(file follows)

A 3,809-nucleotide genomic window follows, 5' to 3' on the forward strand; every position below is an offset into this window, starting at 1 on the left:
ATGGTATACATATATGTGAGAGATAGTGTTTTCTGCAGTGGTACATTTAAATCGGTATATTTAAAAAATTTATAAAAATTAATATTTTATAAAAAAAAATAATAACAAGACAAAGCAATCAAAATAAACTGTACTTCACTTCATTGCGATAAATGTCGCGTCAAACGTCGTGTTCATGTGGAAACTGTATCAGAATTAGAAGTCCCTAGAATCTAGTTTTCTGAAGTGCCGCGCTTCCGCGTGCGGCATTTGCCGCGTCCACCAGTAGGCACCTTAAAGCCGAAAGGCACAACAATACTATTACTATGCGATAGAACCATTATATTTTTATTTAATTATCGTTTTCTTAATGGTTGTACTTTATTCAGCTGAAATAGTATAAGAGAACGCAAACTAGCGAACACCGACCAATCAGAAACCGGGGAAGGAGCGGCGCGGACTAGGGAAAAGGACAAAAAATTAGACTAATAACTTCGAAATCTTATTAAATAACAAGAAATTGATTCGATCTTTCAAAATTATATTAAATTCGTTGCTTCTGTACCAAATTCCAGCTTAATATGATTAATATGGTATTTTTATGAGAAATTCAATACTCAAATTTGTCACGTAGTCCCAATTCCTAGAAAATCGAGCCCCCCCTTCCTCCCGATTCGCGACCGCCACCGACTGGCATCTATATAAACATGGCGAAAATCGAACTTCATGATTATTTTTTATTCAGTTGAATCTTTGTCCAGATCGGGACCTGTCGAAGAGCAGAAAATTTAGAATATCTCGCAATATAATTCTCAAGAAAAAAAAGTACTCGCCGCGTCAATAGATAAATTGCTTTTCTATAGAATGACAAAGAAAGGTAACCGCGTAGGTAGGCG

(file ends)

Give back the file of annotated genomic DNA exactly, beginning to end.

A 3,809-nucleotide genomic window follows, 5' to 3' on the forward strand; every position below is an offset into this window, starting at 1 on the left:
ATGGTATACATATATGTGAGAGATAGTGTTTTCTGCAGTGGTACATTTAAATCGGTATATTTAAAAAATTTATAAAAATTAATATTTTATAAAAAAAAATAATAACAAGACAAAGCAATCAAAATAAACTGTACTTCACTTCATTGCGATAAATGTCGCGTCAAACGTCGTGTTCATGTGGAAACTGTATCAGAATTAGAAGTCCCTAGAATCTAGTTTTCTGAAGTGCCGCGCTTCCGCGTGCGGCATTTGCCGCGTCCACCAGTAGGCACCTTAAAGCCGAAAGGCACAACAATACTATTACTATGCGATAGAACCATTATATTTTTATTTAATTATCGTTTTCTTAATGGTTGTACTTTATTCAGCTGAAATAGTATAAGAGAACGCAAACTAGCGAACACCGACCAATCAGAAACCGGGGAAGGAGCGGCGCGGACTAGGGAAAAGGACAAAAAATTAGACTAATAACTTCGAAATCTTATTAAATAACAAGAAATTGATTCGATCTTTCAAAATTATATTAAATTCGTTGCTTCTGTACCAAATTCCAGCTTAATATGATTAATATGGTATTTTTATGAGAAATTCAATACTCAAATTTGTCACGTAGTCCCAATTCCTAGAAAATCGAGCCCCCCCTTCCTCCCGATTCGCGACCGCCACCGACTGGCATCTATATAAACATGGCGAAAATCGAACTTCATGATTATTTTTTATTCAGTTGAATCTTTGTCCAGATCGGGACCTGTCGAAGAGCAGAAAATTTAGAATATCTCGCAATATAATTCTCAAGAAAAAAAAGTACTCGCCGCGTCAATAGATAAATTGCTTTTCTATAGAATGACAAAGAAAGGTAACCGCGTAGGTAGGCG